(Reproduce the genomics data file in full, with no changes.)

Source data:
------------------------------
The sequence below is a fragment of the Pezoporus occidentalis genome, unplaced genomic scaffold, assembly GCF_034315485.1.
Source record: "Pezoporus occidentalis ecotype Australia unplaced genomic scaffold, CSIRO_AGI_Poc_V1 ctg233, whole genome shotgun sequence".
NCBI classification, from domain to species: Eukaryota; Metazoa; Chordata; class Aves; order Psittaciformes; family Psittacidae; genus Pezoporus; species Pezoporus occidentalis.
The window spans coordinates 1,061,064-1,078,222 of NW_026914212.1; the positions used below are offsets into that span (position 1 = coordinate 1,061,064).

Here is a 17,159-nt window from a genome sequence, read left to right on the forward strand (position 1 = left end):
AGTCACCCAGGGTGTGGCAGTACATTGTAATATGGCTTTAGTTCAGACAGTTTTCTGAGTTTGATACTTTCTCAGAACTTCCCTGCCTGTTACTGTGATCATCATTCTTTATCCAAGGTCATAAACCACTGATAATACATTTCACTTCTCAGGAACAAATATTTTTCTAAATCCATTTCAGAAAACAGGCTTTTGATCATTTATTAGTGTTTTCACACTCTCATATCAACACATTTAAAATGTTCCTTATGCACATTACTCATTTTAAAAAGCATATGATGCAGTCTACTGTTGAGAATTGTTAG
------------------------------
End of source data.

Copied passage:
The sequence below is a fragment of the Pezoporus occidentalis genome, unplaced genomic scaffold, assembly GCF_034315485.1.
Source record: "Pezoporus occidentalis ecotype Australia unplaced genomic scaffold, CSIRO_AGI_Poc_V1 ctg233, whole genome shotgun sequence".
NCBI classification, from domain to species: Eukaryota; Metazoa; Chordata; class Aves; order Psittaciformes; family Psittacidae; genus Pezoporus; species Pezoporus occidentalis.
The window spans coordinates 1,061,064-1,078,222 of NW_026914212.1; the positions used below are offsets into that span (position 1 = coordinate 1,061,064).

Here is a 17,159-nt window from a genome sequence, read left to right on the forward strand (position 1 = left end):
AGTCACCCAGGGTGTGGCAGTACATTGTAATATGGCTTTAGTTCAGACAGTTTTCTGAGTTTGATACTTTCTCAGAACTTCCCTGCCTGTTACTGTGATCATCATTCTTTATCCAAGGTCATAAACCACTGATAATACATTTCACTTCTCAGGAACAAATATTTTTCTAAATCCATTTCAGAAAACAGGCTTTTGATCATTTATTAGTGTTTTCACACTCTCATATCAACACATTTAAAATGTTCCTTATGCACATTACTCATTTTAAAAAGCATATGATGCAGTCTACTGTTGAGAATTGTTAG